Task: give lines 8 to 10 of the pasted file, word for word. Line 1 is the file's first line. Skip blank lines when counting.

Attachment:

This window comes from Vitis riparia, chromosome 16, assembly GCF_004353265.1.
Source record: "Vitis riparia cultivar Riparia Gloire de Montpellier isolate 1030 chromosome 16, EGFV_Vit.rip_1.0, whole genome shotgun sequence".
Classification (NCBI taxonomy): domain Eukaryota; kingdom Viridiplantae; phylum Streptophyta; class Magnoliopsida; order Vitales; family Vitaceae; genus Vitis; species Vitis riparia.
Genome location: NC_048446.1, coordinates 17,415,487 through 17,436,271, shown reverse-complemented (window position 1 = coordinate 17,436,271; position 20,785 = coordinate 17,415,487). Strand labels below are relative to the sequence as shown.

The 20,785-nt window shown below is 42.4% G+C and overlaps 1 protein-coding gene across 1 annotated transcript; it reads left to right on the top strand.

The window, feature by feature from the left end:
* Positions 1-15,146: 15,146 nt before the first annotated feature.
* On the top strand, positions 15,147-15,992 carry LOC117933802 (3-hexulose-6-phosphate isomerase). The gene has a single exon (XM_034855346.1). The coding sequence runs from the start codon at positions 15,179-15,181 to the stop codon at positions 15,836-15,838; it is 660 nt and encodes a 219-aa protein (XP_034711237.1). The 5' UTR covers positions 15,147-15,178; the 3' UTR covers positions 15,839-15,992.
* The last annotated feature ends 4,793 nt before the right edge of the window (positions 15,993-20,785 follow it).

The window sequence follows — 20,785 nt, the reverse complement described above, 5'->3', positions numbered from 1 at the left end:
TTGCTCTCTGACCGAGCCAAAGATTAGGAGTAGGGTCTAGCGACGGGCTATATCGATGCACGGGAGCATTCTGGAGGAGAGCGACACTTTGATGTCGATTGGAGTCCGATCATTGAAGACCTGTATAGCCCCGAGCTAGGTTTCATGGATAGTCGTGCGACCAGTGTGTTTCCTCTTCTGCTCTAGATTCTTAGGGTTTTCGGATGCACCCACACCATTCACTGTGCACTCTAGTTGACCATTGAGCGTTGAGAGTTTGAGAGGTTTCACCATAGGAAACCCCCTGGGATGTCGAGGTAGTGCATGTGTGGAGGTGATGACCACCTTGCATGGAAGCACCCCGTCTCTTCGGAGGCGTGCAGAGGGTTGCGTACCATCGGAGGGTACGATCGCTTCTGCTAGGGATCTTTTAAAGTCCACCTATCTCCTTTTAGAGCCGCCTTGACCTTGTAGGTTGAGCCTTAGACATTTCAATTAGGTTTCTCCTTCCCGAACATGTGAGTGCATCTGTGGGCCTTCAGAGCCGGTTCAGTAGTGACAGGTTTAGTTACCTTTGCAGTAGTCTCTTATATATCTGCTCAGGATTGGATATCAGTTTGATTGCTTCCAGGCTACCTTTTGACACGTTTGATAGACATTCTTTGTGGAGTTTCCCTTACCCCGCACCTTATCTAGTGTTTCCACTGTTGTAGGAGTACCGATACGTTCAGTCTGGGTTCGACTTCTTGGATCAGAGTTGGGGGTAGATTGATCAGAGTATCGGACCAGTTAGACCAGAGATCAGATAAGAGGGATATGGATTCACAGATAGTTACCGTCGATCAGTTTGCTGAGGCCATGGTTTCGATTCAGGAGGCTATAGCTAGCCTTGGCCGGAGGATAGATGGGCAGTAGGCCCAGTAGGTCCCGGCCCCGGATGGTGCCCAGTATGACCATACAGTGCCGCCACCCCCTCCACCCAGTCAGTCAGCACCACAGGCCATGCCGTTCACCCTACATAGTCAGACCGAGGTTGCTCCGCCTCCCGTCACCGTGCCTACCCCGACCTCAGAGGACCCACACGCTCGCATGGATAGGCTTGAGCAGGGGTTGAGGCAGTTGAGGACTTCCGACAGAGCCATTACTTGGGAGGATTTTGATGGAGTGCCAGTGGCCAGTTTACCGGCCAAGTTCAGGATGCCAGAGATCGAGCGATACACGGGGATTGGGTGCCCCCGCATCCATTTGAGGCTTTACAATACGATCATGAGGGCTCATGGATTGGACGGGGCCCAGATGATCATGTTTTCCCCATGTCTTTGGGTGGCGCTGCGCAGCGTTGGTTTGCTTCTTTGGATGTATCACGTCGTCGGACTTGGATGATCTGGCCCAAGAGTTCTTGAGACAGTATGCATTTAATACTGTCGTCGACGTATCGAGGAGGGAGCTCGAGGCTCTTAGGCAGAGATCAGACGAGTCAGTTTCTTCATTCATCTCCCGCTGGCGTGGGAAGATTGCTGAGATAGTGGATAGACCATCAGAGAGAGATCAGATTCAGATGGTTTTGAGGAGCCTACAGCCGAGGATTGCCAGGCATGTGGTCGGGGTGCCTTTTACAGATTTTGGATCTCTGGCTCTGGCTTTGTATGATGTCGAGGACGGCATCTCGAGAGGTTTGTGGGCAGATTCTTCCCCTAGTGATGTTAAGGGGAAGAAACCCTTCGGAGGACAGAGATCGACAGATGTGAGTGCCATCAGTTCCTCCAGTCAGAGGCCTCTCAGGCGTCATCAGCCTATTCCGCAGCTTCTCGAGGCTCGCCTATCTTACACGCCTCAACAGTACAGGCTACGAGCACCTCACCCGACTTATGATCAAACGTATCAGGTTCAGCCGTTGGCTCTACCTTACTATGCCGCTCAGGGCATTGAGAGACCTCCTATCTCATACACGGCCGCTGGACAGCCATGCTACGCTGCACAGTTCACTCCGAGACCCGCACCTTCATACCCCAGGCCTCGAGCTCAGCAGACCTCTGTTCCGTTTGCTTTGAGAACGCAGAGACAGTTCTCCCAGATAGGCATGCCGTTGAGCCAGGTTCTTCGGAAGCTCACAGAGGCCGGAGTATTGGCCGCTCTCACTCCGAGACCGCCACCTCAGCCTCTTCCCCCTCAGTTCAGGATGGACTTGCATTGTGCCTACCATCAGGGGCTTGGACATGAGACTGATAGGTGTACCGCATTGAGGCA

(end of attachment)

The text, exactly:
* On the top strand, positions 15,147-15,992 carry LOC117933802 (3-hexulose-6-phosphate isomerase). The gene has a single exon (XM_034855346.1). The coding sequence runs from the start codon at positions 15,179-15,181 to the stop codon at positions 15,836-15,838; it is 660 nt and encodes a 219-aa protein (XP_034711237.1). The 5' UTR covers positions 15,147-15,178; the 3' UTR covers positions 15,839-15,992.
* The last annotated feature ends 4,793 nt before the right edge of the window (positions 15,993-20,785 follow it).

The window sequence follows — 20,785 nt, the reverse complement described above, 5'->3', positions numbered from 1 at the left end: